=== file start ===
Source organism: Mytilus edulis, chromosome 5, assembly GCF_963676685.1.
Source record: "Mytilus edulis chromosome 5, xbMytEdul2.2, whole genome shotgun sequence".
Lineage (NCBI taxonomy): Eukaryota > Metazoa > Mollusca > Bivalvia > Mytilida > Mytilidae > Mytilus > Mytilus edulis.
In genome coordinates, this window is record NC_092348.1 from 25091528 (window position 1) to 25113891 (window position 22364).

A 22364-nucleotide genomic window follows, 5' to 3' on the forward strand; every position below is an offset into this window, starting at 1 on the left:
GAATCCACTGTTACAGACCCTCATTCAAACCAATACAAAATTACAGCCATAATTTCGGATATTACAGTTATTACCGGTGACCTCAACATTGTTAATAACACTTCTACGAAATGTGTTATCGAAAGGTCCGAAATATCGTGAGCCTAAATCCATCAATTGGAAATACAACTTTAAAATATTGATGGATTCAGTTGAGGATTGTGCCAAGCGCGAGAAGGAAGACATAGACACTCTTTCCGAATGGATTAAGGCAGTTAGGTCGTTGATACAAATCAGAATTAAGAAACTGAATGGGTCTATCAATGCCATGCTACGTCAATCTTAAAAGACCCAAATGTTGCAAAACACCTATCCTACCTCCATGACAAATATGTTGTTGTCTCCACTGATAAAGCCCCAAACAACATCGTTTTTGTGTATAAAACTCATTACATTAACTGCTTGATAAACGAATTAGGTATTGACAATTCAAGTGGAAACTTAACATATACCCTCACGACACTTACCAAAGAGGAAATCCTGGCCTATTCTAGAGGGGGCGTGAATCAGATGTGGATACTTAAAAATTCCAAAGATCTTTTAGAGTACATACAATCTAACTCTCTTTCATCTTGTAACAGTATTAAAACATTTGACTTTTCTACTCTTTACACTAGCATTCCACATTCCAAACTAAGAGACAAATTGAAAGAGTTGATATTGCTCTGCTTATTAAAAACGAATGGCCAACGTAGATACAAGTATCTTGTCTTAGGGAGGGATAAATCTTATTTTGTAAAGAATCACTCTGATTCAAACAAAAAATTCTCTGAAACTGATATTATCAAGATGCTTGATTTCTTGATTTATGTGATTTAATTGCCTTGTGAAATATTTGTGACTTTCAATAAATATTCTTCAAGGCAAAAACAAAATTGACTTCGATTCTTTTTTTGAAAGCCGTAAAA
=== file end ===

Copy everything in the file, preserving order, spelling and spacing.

Source organism: Mytilus edulis, chromosome 5, assembly GCF_963676685.1.
Source record: "Mytilus edulis chromosome 5, xbMytEdul2.2, whole genome shotgun sequence".
Lineage (NCBI taxonomy): Eukaryota > Metazoa > Mollusca > Bivalvia > Mytilida > Mytilidae > Mytilus > Mytilus edulis.
In genome coordinates, this window is record NC_092348.1 from 25091528 (window position 1) to 25113891 (window position 22364).

A 22364-nucleotide genomic window follows, 5' to 3' on the forward strand; every position below is an offset into this window, starting at 1 on the left:
GAATCCACTGTTACAGACCCTCATTCAAACCAATACAAAATTACAGCCATAATTTCGGATATTACAGTTATTACCGGTGACCTCAACATTGTTAATAACACTTCTACGAAATGTGTTATCGAAAGGTCCGAAATATCGTGAGCCTAAATCCATCAATTGGAAATACAACTTTAAAATATTGATGGATTCAGTTGAGGATTGTGCCAAGCGCGAGAAGGAAGACATAGACACTCTTTCCGAATGGATTAAGGCAGTTAGGTCGTTGATACAAATCAGAATTAAGAAACTGAATGGGTCTATCAATGCCATGCTACGTCAATCTTAAAAGACCCAAATGTTGCAAAACACCTATCCTACCTCCATGACAAATATGTTGTTGTCTCCACTGATAAAGCCCCAAACAACATCGTTTTTGTGTATAAAACTCATTACATTAACTGCTTGATAAACGAATTAGGTATTGACAATTCAAGTGGAAACTTAACATATACCCTCACGACACTTACCAAAGAGGAAATCCTGGCCTATTCTAGAGGGGGCGTGAATCAGATGTGGATACTTAAAAATTCCAAAGATCTTTTAGAGTACATACAATCTAACTCTCTTTCATCTTGTAACAGTATTAAAACATTTGACTTTTCTACTCTTTACACTAGCATTCCACATTCCAAACTAAGAGACAAATTGAAAGAGTTGATATTGCTCTGCTTATTAAAAACGAATGGCCAACGTAGATACAAGTATCTTGTCTTAGGGAGGGATAAATCTTATTTTGTAAAGAATCACTCTGATTCAAACAAAAAATTCTCTGAAACTGATATTATCAAGATGCTTGATTTCTTGATTTATGTGATTTAATTGCCTTGTGAAATATTTGTGACTTTCAATAAATATTCTTCAAGGCAAAAACAAAATTGACTTCGATTCTTTTTTTGAAAGCCGTAAAA